Because of past legal issues, I sometimes trot out the fact that I could be a queen if I wanted to be one, legally, except I have no fellow countrymen and no borders because I have no physical country.
Yep. When I got divorced 15 or so years ago, the judge was much struck by the fact that I was not born in the US or in US territory. He didn't care that I had a US passport, US driver's license, US marriage certificate, US diplomas, US Social Security Card, and US voter ID card.
None of that mattered to him. I was not born in the US and therefore, because I was getting divorced, I had to be deported right this instant.
There was a snag to that, though. I wasn't born in any other country, either, and therefore had no remote claim to citizenship anywhere else.
The judge still wanted to deport me so I retained an immigration attorney, who ended up doing it all pro bono because he thought it was the greatest fun he would ever have as an immigration attorney. He successfully argued that because I was not born within the borders of any country in the world, their territories or embassies, and could not therefore be claimed as a citizen in any other country in the world, I was therefore sovereign of my own nation and needed to be treated with all the due respect, courtesy, and pomp of a sovereign of a foreign country. The US needed to immediately create an embassy for me, we needed to sign treaties, and as an impoverished country with no physical land and no fellow citizens and no national income, that technically made me an impoverished sovereign), the US needed to extend aid to me so I could have all the things a sovereign needed: embassy, land, employees, income, citizens, etc.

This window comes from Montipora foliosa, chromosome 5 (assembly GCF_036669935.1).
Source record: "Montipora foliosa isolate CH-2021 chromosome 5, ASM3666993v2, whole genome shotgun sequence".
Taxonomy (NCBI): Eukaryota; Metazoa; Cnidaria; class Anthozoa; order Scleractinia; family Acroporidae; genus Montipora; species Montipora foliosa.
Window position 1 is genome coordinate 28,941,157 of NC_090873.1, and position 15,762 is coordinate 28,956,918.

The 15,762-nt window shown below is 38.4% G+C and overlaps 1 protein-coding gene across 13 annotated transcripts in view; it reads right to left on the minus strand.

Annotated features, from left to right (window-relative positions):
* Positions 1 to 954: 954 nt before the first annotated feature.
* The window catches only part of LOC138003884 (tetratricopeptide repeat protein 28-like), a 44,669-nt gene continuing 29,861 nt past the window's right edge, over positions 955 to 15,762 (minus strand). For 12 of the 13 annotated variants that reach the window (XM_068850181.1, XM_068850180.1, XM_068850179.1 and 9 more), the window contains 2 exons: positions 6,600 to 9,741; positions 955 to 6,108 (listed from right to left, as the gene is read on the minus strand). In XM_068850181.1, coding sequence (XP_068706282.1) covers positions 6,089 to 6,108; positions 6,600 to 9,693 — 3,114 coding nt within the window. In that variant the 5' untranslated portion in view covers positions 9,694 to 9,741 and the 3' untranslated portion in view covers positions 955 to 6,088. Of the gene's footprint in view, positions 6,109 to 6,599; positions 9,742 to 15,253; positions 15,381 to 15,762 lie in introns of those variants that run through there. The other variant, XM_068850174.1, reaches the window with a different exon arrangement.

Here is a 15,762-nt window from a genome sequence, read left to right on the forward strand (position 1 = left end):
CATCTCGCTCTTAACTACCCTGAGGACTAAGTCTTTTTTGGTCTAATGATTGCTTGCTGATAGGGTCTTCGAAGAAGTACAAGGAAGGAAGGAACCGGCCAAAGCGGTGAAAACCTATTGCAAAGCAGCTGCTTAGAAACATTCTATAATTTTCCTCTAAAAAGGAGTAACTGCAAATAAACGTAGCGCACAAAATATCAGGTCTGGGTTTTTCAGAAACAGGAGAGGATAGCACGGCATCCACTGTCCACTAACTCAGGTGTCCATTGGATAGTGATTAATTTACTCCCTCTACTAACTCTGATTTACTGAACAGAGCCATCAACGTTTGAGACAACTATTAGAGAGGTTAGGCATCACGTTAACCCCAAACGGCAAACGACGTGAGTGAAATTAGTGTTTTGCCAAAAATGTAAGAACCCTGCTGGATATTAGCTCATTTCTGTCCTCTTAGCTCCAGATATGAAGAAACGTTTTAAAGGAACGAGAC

The judge could accept that I held dual citizenship in both the US and my own bordeless, landless, citizenless country and allow me to continue to function as a US citizen, as I'd done for the previous (at that time) 50 years of my life with the support of the US, as evidenced by all my official paperwork.
I still, all these years later, haven't decided if the judge's decision was the right one or if I'm happy with it. I feel as if I'm in some sort of twilight existence and now that ICE and DHS are getting so ansty and nasty about what constitutes citizenship, I sometimes wish the judge had chosen Door Number One (I was a sovereign of my own landless, citizenless country) or created a Door Number Three (I was a full citizen of only the US).
But I have this dual citizenship of the US and - nowhere.
I've sometimes called myself a "citizen of the galaxy" (obligatory Heinlein reference), and sometimes I say I'm the Constitutional Matriarch of a country I've arbitrarily named Terra Mer (so I can say I'm a Terra Merican - say it fast).
A friend was obliging enough to create a flag for Terra Mer:
We created a constitution, and national holidays and a cuisine and a few other things, but it languished.
And then I read this article on a color wheel of the Queen of England's outfits. Her color choices are not mine, but her fashion advice to adhere to a monochromatic color scheme is a sound one. Like the Queen of England, I am not tall or thin or young.
I tend to wear turtle necked tops in solid colors and a midcalf skirt (half are prints, the other half are solid colors) with crazy patterned or decorated stockings and a matching beret. I may discard my printed fabric skirts and replace them with skirts of solid colors to match my turtle necked tops. I may make matching skirts and jackets and then contrast those with the turtle necked tops. I think, though, I will keep the crazy stockings. I made some of them myself by gluing lace and ribbon flowers and such to the stockings and they are pretty unique.
I am always willing to consider advice from my peers, and in some convoluted, twisted, American way, I am a peer of the Queen of England, even if she has borders and citizens and I don't.
We shan't let a little thing like borders and citizens spoil a bit of fun.